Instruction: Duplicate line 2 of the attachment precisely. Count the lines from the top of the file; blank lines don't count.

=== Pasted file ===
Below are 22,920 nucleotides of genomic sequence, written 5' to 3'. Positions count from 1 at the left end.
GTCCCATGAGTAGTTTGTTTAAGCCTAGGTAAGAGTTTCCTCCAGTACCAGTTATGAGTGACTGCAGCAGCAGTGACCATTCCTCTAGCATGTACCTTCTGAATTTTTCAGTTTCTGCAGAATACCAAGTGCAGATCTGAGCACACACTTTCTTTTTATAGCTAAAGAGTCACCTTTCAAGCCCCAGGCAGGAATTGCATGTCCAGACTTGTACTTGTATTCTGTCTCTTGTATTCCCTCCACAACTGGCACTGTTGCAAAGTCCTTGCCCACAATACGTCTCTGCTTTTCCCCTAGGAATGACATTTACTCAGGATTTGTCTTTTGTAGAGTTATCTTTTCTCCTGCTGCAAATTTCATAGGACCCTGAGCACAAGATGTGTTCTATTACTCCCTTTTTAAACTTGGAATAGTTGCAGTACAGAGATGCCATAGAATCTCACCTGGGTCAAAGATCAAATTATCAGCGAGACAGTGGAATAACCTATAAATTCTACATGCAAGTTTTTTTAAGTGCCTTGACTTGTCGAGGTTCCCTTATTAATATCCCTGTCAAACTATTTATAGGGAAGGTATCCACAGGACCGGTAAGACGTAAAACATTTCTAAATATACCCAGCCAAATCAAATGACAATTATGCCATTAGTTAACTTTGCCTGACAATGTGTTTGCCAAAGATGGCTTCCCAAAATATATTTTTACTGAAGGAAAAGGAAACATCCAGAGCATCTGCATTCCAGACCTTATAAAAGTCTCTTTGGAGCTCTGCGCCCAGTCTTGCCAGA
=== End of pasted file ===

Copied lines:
GTCCCATGAGTAGTTTGTTTAAGCCTAGGTAAGAGTTTCCTCCAGTACCAGTTATGAGTGACTGCAGCAGCAGTGACCATTCCTCTAGCATGTACCTTCTGAATTTTTCAGTTTCTGCAGAATACCAAGTGCAGATCTGAGCACACACTTTCTTTTTATAGCTAAAGAGTCACCTTTCAAGCCCCAGGCAGGAATTGCATGTCCAGACTTGTACTTGTATTCTGTCTCTTGTATTCCCTCCACAACTGGCACTGTTGCAAAGTCCTTGCCCACAATACGTCTCTGCTTTTCCCCTAGGAATGACATTTACTCAGGATTTGTCTTTTGTAGAGTTATCTTTTCTCCTGCTGCAAATTTCATAGGACCCTGAGCACAAGATGTGTTCTATTACTCCCTTTTTAAACTTGGAATAGTTGCAGTACAGAGATGCCATAGAATCTCACCTGGGTCAAAGATCAAATTATCAGCGAGACAGTGGAATAACCTATAAATTCTACATGCAAGTTTTTTTAAGTGCCTTGACTTGTCGAGGTTCCCTTATTAATATCCCTGTCAAACTATTTATAGGGAAGGTATCCACAGGACCGGTAAGACGTAAAACATTTCTAAATATACCCAGCCAAATCAAATGACAATTATGCCATTAGTTAACTTTGCCTGACAATGTGTTTGCCAAAGATGGCTTCCCAAAATATATTTTTACTGAAGGAAAAGGAAACATCCAGAGCATCTGCATTCCAGACCTTATAAAAGTCTCTTTGGAGCTCTGCGCCCAGTCTTGCCAGA